Not only does it allow me to create shoots like this, but I frequently (too frequently to mention) mix my flashguns in with my Profoto studio lights, and they all work together quite happily. A Nikon flashgun in SU-4 mode, on manual power, is basically a lower powered studio light without a modelling light – they can both trigger each other quite happily.
Use TTL in any form however, and the pre-flashes that TTL uses to assess exposure will often trigger the studio flashes. Some kit will let you set the amount of pre-flashes they’re sensitive to, so as to limit this problem, but then you’ll need to reset them again afterwards when you revert to just using manual.
Some modern triggering modes, like Nikon CLS and Profoto Air, are capable of quite incredible tricks. However, they only work at their best when they’re inside a fully compatible system, and often don’t mix well with others. Unless I’ve got the option to have every piece of kit singing from the same hymn sheet, I much prefer the robustness and reliability of shooting with SU-4 mode and manual power output. You can call me old-fashioned, because that’s what I am…..
In case you’ve never come across it before, here’s how to enable SU-4 mode in the various flashguns I used on the MMA D500 “Moment of Impact” shoot:
1. Hold down “OK” to bring up the menu. 2. Roll the scroll wheel round until you highlight “SU-4” in the left column 3. Hit “OK” 4. Roll the selector to “on” and hit “OK” 5. Hit “Exit” (should be the button top left) 6. Now switch the main mode dial to “remote”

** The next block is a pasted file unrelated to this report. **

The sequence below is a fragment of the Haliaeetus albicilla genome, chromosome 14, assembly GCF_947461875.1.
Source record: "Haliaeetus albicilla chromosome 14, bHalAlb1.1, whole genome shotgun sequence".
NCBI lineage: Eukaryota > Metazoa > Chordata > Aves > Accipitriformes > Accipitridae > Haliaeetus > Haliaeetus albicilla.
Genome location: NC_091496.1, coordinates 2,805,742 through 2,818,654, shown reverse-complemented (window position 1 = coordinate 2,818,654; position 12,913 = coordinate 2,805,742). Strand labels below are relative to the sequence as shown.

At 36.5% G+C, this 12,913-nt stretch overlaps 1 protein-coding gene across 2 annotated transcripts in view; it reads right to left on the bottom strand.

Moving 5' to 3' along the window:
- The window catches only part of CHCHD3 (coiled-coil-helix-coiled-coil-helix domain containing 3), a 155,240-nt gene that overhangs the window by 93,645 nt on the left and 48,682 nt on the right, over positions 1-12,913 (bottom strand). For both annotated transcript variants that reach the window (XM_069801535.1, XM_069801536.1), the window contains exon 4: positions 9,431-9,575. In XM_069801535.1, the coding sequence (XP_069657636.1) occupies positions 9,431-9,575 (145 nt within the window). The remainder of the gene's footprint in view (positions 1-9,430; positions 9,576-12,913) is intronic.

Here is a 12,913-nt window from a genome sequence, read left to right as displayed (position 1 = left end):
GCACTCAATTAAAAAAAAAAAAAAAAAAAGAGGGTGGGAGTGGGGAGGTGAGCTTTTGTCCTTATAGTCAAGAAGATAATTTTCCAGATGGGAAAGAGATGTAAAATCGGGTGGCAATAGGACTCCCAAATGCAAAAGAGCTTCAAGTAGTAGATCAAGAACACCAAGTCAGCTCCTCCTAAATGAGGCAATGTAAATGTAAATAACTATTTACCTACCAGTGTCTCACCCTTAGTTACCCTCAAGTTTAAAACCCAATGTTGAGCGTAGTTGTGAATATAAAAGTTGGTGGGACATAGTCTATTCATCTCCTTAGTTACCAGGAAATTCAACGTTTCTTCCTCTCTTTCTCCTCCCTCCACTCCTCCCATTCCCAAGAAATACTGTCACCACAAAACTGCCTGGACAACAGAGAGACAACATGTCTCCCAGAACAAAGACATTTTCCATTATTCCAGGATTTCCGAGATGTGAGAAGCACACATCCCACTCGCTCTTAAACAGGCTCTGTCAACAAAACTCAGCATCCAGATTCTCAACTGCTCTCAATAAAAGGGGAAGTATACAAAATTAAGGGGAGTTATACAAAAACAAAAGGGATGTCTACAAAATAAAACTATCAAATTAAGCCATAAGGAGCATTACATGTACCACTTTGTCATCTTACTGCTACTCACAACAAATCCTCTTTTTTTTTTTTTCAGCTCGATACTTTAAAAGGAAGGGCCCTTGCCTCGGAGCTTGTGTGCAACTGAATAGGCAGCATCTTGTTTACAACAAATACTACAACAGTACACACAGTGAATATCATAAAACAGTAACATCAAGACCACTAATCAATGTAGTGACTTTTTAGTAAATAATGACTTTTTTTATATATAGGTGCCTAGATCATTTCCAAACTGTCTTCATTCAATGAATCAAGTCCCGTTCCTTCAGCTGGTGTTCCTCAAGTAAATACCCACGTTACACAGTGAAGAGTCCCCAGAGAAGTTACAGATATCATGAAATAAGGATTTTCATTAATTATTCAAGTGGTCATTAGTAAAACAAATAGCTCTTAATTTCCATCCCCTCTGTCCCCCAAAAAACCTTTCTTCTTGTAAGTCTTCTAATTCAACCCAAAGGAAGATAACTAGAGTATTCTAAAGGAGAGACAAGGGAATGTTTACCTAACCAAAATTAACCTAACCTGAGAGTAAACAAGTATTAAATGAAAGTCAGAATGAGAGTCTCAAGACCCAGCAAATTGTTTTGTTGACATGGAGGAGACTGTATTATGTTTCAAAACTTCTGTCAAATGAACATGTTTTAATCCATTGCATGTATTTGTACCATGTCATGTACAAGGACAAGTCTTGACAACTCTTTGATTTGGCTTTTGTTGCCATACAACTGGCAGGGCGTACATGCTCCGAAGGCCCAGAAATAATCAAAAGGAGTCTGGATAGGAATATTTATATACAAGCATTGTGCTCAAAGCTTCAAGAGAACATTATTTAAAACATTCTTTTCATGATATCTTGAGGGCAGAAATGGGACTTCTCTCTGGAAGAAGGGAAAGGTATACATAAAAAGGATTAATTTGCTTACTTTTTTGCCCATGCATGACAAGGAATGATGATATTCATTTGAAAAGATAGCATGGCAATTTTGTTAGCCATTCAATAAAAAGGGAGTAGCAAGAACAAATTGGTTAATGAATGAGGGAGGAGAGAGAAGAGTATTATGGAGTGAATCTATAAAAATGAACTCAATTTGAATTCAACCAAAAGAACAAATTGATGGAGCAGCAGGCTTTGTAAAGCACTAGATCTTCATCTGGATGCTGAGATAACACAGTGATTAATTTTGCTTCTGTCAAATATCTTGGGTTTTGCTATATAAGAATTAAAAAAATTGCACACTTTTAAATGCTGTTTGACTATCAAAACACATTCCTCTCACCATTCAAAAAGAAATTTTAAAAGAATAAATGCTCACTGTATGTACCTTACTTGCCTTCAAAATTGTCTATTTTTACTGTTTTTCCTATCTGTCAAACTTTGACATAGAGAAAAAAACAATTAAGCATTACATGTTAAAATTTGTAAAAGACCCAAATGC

SB800 (Mine – ancient, and held together with gaffer tape and willpower)
1. Hold down the “SEL” button until the menu appears 2. Use the arrow keys to navigate to the remote menu – the icons look like 2 flashguns being attacked by snakes. Probably not what the designers had in mind, but that’s how it looks to me! 3. Press “SEL”, then navigate until SU-4 is highlighted 4. Press “ON/OFF” to exit the menu
1. Hold down “SEL” to bring up the menu 2. Press the Up or Down arrow to move through the options 3. When you reach the option with the snake on the bottom left (it’s them again….) press the Left or Right arrow to change the option from “Off” to “On” 4. Press “On/Off” to exit the menu
SB5000 (Borrowed from Nikon)
1. Turn the main selector switch (the one with “off/remote/on” on to “Remote” 2. Press the remote mode selection button (left of the illuminated lightning bolt) until the rear display shows “REMOTE DIRECT” with our old friend the snake in the top left corner.
I love high-tech, new toys, believe me, but sometimes the old ways work better!
1 I’m aware that much of the rest of the world calls flashguns “speedlights”. They were called flashguns when I started using them in the early 1990s, and old habits die hard, so I still call them flashguns. Let’s not fight over this!
About the author: Tom Miles is a professional photographer and educator based in London who specializes in shooting sports, features and portraits. You can find more of his work, writing, and teaching on his website, blog, Twitter, Instagram, and Teachable. This article was also published here.